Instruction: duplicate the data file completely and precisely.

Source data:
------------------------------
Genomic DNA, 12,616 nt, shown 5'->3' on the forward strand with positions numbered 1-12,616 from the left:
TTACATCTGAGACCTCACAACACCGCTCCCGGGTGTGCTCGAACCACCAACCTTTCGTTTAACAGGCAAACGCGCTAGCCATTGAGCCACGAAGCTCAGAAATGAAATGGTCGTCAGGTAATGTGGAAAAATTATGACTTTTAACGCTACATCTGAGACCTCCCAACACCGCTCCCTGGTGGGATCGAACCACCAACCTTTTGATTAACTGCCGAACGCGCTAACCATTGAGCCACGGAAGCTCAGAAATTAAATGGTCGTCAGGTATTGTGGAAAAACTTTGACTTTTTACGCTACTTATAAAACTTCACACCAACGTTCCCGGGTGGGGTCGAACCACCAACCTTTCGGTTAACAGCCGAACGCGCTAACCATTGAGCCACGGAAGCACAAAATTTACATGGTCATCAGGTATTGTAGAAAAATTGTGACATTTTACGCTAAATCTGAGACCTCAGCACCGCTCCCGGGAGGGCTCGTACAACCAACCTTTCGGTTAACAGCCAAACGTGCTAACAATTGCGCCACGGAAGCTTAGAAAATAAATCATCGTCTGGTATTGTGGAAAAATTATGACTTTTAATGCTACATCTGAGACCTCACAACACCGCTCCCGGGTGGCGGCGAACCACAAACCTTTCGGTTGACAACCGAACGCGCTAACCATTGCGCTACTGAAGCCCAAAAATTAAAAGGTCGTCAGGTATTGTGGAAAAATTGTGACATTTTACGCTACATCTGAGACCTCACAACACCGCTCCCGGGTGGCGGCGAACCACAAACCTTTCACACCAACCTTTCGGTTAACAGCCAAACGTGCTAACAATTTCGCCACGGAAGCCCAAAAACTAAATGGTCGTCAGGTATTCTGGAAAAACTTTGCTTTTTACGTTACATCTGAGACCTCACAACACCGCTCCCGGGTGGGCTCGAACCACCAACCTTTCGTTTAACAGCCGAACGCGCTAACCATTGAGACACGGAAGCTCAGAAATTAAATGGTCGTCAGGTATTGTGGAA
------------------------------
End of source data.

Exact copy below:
Genomic DNA, 12,616 nt, shown 5'->3' on the forward strand with positions numbered 1-12,616 from the left:
TTACATCTGAGACCTCACAACACCGCTCCCGGGTGTGCTCGAACCACCAACCTTTCGTTTAACAGGCAAACGCGCTAGCCATTGAGCCACGAAGCTCAGAAATGAAATGGTCGTCAGGTAATGTGGAAAAATTATGACTTTTAACGCTACATCTGAGACCTCCCAACACCGCTCCCTGGTGGGATCGAACCACCAACCTTTTGATTAACTGCCGAACGCGCTAACCATTGAGCCACGGAAGCTCAGAAATTAAATGGTCGTCAGGTATTGTGGAAAAACTTTGACTTTTTACGCTACTTATAAAACTTCACACCAACGTTCCCGGGTGGGGTCGAACCACCAACCTTTCGGTTAACAGCCGAACGCGCTAACCATTGAGCCACGGAAGCACAAAATTTACATGGTCATCAGGTATTGTAGAAAAATTGTGACATTTTACGCTAAATCTGAGACCTCAGCACCGCTCCCGGGAGGGCTCGTACAACCAACCTTTCGGTTAACAGCCAAACGTGCTAACAATTGCGCCACGGAAGCTTAGAAAATAAATCATCGTCTGGTATTGTGGAAAAATTATGACTTTTAATGCTACATCTGAGACCTCACAACACCGCTCCCGGGTGGCGGCGAACCACAAACCTTTCGGTTGACAACCGAACGCGCTAACCATTGCGCTACTGAAGCCCAAAAATTAAAAGGTCGTCAGGTATTGTGGAAAAATTGTGACATTTTACGCTACATCTGAGACCTCACAACACCGCTCCCGGGTGGCGGCGAACCACAAACCTTTCACACCAACCTTTCGGTTAACAGCCAAACGTGCTAACAATTTCGCCACGGAAGCCCAAAAACTAAATGGTCGTCAGGTATTCTGGAAAAACTTTGCTTTTTACGTTACATCTGAGACCTCACAACACCGCTCCCGGGTGGGCTCGAACCACCAACCTTTCGTTTAACAGCCGAACGCGCTAACCATTGAGACACGGAAGCTCAGAAATTAAATGGTCGTCAGGTATTGTGGAA